SAMA to launch virtual riyal for banks

SAMA to launch virtual riyal for banks
Updated 06 October 2017

SAMA to launch virtual riyal for banks

SAMA to launch virtual riyal for banks

JEDDAH: The Saudi Arabian Monetary Agency (SAMA) will implement a pilot project to issue a virtual/digital currency that will be traded exclusively among banks to avoid any economic impact, SAMA Governor Ahmed Al-Khulaifi has revealed.
SAMA will also study the positive aspects of the practice and consider whether or not it will continue.
Al-Khulaifi ruled out any plan to issue a digital currency for trading between individuals and companies, adding that the Saudi banknotes currency will be dispensed with the coins.
Quoted by Al-Hayat daily, Al-Khulaifi said in a press conference at SAMA headquarters in Riyadh on Wednesday that "The Saudi Riyals banknotes currency will be dispensed and one Riyal category will be issued into coins instead in the next stage."
He also confirmed that SAMA "provided all equipment needed for the issuance and circulation of the Riyal coins as it will be available at the headquarters of the agency, its branches and the entire banking sector."
Al-Khulaifi was surprised by the decline experienced by the Saudi riyals in futures exchange. He said he sees no reason for that as he described liquidity in the banking system as good.
He pointed out that "private consumption expenditure exceeded trillion riyals last year, an increase of 5 percent compared to 2015, while government consumption expenditure amounted to SAR16 billion."
He also disclosed that the average per capita private consumption amounted to SAR33,000 last year.
He described SAMA's reserve assets as "still good, it amounted to SAR1.8 trillion in August. They cover more than 30 months of Saudi imports of goods and services and account for more than 70 percent of GDP."


Egyptian minister hails reforms as public investment jumps 70%

Updated 03 December 2020

Egyptian minister hails reforms as public investment jumps 70%

Egyptian minister hails reforms as public investment jumps 70%
  • The rate of economic growth reached about 1.8 percent — less than the population growth rate
  • A plan to control population increase will begin in January 2021

CAIRO: The volume of public investment in Egypt grew by 70 percent in the 2020/2021 fiscal year, reaching 595 billion Egyptian pounds ($37.9 billion), Minister of Planning and Economic Development Hala Al-Saeed has said.

In a speech at the Egypt Economic Summit 2020, she said that Egypt could become one of only three economies across the Middle East to achieve economic growth this year.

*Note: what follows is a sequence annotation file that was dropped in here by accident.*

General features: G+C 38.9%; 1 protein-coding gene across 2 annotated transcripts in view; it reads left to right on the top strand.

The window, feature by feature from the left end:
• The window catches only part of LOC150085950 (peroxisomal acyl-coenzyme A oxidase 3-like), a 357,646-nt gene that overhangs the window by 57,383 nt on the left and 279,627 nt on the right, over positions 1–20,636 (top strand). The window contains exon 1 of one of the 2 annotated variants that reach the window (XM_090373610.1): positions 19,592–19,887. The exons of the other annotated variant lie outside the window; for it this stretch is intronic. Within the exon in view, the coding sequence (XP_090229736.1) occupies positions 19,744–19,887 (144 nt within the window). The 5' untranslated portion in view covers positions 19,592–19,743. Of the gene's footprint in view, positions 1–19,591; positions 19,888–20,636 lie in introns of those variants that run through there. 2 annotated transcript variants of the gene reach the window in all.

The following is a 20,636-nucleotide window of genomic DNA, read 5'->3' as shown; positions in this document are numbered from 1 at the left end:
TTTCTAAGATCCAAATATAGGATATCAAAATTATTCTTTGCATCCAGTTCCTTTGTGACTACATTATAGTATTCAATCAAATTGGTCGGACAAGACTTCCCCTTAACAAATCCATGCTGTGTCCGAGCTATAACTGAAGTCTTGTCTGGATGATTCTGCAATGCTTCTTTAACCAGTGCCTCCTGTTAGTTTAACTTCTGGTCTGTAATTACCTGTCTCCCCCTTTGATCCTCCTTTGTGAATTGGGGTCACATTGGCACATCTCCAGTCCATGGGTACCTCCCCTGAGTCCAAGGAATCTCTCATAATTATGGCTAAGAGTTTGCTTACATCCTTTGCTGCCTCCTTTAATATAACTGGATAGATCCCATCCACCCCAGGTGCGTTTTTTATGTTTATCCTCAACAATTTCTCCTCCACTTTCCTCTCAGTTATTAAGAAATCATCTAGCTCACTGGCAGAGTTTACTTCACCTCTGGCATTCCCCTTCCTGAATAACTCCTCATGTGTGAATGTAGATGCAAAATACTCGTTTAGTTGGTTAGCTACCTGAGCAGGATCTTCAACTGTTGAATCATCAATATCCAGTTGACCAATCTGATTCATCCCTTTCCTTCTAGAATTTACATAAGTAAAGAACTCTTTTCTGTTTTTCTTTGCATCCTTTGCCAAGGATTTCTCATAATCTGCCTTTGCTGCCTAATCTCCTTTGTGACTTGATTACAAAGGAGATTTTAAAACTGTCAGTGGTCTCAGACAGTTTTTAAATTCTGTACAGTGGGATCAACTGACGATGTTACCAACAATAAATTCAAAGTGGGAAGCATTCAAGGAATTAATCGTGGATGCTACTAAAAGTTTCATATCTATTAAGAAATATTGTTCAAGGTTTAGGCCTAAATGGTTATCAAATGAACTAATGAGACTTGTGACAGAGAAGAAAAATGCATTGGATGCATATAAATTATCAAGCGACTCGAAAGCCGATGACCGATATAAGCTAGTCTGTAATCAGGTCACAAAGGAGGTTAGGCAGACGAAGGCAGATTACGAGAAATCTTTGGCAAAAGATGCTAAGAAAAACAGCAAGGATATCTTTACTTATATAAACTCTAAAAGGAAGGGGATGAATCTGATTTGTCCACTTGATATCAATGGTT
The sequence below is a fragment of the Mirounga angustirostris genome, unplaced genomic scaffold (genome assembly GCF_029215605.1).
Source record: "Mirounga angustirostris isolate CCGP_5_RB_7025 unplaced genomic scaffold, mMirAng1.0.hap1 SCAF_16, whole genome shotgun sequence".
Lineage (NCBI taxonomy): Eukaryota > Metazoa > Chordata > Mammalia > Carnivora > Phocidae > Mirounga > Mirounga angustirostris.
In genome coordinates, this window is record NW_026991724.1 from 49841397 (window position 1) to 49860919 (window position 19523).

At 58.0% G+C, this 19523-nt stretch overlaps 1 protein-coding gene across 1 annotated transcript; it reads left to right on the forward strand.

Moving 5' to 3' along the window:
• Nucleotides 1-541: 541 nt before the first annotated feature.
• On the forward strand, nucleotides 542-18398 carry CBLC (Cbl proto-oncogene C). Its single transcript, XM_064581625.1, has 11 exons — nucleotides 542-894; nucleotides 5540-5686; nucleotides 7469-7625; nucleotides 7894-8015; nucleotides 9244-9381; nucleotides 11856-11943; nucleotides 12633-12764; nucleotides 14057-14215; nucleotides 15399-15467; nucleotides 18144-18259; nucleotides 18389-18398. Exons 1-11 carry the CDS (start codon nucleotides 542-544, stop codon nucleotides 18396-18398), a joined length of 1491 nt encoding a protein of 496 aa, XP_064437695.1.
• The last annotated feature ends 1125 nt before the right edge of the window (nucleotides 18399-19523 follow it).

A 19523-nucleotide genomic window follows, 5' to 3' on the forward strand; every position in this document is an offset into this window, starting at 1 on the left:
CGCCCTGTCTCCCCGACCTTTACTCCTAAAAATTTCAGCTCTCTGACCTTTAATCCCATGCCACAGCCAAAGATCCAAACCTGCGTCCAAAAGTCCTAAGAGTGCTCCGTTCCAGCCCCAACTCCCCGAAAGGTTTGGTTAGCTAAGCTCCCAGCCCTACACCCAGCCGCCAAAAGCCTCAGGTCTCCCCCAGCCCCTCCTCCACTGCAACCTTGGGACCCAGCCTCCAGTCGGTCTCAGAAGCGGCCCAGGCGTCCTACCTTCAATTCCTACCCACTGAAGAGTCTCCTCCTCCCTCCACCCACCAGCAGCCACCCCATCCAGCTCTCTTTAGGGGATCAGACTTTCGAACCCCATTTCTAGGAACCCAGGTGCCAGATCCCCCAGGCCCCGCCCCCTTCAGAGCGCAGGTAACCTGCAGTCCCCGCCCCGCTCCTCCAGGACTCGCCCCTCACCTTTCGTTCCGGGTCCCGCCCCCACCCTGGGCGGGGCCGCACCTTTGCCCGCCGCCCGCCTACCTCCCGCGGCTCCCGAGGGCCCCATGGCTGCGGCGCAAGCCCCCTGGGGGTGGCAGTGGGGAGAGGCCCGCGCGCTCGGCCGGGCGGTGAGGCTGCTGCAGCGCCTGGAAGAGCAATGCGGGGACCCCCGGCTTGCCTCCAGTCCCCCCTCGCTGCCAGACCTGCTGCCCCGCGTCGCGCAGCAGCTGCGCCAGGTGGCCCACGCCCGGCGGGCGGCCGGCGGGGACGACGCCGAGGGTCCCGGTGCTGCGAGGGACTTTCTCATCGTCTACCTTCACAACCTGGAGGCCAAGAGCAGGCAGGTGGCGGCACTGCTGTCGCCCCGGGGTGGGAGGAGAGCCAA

The growth followed reforms that helped make the Egyptian economy “more flexible” and “able to absorb external shocks,” she said.

Al-Saeed said Egypt faced great challenges that led to imbalances in the monetary, financial and external axes, which caused a decline in Egyptian economic indicators. The rate of economic growth reached about 1.8 percent — less than the population growth rate.

The minister added that a plan to control population increase will begin in January 2021, as Egypt’s population is expected to grow by 2.5 million annually and reach 130 million in 2030.

Al-Saeed said that achieving development requires sustained economic progress to overcome weak population growth and the challenges facing the Egyptian economy in light of political and economic changes and the coronavirus pandemic.

The challenge helped Egypt commit to reforms based on comprehensive planning and an ambitious vision for the future, in the form of Egypt’s Vision 2030 sustainable development strategy, the minister said.

Egypt’s implementation of reforms since November 2016 led to “overall stability” and “comprehensive growth.” This was reflected in positive indicators that the Egyptian economy saw before the coronavirus outbreak, she added.

The rate of economic growth was about 5.6 percent in the first half of the 2019/2020 fiscal year, and about 5 percent during the third quarter. There was an average growth of 5.4 percent in the first nine months of the year, before the coronavirus outbreak.

Al-Saeed said that international institutions had “positive expectations” regarding the Egyptian economy.

She referred to the results of the World Economic Outlook report issued by the International Monetary Fund in October 2020, in which the Fund raised its expectations for Egypt’s gross domestic product growth to 3.5 percent for the year, compared with a previous forecast of 2 percent in the June report.

If the prediction is realized, it will make Egypt among only three economies in the Middle East and Central Asia to achieve economic growth this year.